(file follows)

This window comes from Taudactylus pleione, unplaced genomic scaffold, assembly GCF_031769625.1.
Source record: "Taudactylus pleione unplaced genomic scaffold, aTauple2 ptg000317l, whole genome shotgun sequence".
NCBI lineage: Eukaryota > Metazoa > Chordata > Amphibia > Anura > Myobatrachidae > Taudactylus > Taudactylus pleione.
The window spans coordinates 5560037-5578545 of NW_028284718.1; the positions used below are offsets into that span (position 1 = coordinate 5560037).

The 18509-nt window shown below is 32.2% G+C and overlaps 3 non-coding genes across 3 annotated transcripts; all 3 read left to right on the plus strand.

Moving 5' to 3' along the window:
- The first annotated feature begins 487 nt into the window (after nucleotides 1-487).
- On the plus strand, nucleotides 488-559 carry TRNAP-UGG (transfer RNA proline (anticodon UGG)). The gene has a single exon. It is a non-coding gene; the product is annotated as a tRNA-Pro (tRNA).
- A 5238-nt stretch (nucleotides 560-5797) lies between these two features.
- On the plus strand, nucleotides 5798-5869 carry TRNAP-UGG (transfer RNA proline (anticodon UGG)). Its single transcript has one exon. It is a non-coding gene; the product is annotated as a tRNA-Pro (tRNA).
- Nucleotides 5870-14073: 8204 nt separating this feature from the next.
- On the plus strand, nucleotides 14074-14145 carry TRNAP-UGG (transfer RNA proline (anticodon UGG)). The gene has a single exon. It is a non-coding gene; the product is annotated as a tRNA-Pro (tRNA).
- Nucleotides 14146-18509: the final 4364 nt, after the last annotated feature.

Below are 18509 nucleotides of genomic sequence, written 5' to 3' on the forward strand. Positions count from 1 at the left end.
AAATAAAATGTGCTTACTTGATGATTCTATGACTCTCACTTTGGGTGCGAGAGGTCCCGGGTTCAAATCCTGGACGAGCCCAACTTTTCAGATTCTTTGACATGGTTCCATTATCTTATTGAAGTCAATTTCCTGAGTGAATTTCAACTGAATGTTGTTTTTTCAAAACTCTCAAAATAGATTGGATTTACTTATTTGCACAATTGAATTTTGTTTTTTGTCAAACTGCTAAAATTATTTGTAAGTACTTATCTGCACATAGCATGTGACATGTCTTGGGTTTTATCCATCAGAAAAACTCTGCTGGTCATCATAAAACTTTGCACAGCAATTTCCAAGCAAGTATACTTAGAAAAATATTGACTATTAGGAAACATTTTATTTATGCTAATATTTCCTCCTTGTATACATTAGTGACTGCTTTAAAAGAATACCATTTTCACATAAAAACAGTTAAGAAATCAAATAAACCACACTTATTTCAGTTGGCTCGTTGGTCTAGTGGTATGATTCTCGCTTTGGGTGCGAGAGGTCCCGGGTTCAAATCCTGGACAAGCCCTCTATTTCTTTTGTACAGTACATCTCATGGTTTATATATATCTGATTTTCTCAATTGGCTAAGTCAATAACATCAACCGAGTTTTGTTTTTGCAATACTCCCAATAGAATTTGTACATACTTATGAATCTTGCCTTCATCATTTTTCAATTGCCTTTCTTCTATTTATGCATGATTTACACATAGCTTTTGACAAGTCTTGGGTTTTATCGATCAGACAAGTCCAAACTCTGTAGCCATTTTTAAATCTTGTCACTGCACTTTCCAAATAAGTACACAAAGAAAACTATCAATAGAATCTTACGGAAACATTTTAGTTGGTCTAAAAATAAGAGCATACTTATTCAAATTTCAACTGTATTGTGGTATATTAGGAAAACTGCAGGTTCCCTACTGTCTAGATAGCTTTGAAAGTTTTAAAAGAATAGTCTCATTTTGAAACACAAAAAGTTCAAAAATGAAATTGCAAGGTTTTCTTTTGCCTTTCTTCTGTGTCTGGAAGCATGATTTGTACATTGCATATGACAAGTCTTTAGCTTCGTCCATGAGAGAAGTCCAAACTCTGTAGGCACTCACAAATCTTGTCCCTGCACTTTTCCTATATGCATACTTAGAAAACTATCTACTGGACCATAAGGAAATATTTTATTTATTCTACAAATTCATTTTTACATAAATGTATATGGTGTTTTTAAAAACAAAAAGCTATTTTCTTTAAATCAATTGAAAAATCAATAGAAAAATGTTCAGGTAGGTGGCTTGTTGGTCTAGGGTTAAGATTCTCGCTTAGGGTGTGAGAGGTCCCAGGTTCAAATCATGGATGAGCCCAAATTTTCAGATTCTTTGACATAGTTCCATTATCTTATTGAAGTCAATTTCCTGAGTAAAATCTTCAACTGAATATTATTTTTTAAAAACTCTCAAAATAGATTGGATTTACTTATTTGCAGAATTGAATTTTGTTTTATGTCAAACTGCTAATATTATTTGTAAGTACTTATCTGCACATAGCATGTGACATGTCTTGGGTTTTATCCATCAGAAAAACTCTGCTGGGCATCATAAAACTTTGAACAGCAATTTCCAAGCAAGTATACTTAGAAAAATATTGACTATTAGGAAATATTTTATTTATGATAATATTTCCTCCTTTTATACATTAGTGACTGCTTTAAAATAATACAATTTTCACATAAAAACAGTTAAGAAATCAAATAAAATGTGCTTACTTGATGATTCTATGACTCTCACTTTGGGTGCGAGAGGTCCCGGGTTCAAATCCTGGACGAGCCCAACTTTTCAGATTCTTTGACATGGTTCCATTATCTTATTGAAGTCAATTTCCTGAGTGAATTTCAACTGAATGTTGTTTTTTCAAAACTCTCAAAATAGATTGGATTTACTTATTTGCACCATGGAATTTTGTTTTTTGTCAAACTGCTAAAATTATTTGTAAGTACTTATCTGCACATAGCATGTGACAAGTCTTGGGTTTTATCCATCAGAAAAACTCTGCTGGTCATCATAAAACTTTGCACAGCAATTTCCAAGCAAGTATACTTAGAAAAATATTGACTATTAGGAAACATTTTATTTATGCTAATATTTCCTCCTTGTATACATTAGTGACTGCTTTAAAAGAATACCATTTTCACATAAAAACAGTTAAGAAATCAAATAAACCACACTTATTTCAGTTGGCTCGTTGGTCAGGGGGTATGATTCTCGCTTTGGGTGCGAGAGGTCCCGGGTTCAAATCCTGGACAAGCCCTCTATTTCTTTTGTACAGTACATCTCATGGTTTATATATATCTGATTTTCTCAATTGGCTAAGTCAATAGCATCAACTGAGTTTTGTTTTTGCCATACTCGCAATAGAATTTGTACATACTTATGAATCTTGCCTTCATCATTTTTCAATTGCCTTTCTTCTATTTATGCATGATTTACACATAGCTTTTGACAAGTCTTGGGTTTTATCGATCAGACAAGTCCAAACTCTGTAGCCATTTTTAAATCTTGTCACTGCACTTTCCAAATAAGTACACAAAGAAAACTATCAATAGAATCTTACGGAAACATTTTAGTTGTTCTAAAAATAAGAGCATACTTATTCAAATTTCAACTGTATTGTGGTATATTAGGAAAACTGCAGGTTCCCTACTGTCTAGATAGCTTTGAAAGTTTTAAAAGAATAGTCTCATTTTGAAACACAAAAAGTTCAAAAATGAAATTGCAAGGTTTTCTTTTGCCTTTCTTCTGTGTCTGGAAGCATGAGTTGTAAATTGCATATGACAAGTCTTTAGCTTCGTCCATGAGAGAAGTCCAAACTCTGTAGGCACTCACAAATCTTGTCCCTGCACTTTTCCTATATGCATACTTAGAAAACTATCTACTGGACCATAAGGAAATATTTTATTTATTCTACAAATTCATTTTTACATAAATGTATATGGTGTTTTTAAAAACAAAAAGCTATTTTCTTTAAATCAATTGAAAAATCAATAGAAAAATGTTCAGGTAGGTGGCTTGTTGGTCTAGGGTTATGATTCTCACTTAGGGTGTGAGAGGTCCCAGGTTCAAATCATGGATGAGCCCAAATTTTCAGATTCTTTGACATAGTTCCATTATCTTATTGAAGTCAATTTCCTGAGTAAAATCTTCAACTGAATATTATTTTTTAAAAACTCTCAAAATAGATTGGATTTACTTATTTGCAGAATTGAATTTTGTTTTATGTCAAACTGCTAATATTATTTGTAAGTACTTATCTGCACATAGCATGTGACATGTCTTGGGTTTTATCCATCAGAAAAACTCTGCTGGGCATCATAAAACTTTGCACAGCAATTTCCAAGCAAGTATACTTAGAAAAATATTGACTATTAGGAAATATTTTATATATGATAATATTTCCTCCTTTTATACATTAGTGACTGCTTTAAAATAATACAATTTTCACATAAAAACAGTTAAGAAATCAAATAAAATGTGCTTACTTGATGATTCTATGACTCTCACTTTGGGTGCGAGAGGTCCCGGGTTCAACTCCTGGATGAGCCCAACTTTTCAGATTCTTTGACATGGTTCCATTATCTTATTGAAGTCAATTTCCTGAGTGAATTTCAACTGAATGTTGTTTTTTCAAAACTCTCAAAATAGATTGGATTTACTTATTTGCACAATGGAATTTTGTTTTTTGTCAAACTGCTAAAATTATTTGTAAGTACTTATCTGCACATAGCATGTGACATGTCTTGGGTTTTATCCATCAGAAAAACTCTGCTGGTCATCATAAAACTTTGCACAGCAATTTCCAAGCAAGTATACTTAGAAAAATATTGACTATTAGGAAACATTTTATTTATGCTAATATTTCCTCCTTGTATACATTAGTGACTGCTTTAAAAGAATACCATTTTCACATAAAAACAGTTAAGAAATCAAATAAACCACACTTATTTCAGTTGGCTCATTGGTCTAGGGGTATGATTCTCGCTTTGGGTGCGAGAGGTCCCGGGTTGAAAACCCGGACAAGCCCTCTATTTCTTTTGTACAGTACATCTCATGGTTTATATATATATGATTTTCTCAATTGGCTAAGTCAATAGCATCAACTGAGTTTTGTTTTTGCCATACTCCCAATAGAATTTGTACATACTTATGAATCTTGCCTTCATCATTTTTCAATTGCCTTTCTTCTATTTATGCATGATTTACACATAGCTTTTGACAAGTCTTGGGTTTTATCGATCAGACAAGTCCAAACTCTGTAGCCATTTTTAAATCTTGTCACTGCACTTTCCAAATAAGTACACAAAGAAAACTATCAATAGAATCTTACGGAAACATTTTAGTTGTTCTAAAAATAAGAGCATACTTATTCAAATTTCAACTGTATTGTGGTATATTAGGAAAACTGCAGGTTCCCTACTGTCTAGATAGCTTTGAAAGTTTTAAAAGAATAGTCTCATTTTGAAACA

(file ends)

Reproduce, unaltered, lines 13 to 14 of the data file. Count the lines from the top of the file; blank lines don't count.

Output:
- Nucleotides 14146-18509: the final 4364 nt, after the last annotated feature.

Below are 18509 nucleotides of genomic sequence, written 5' to 3' on the forward strand. Positions count from 1 at the left end.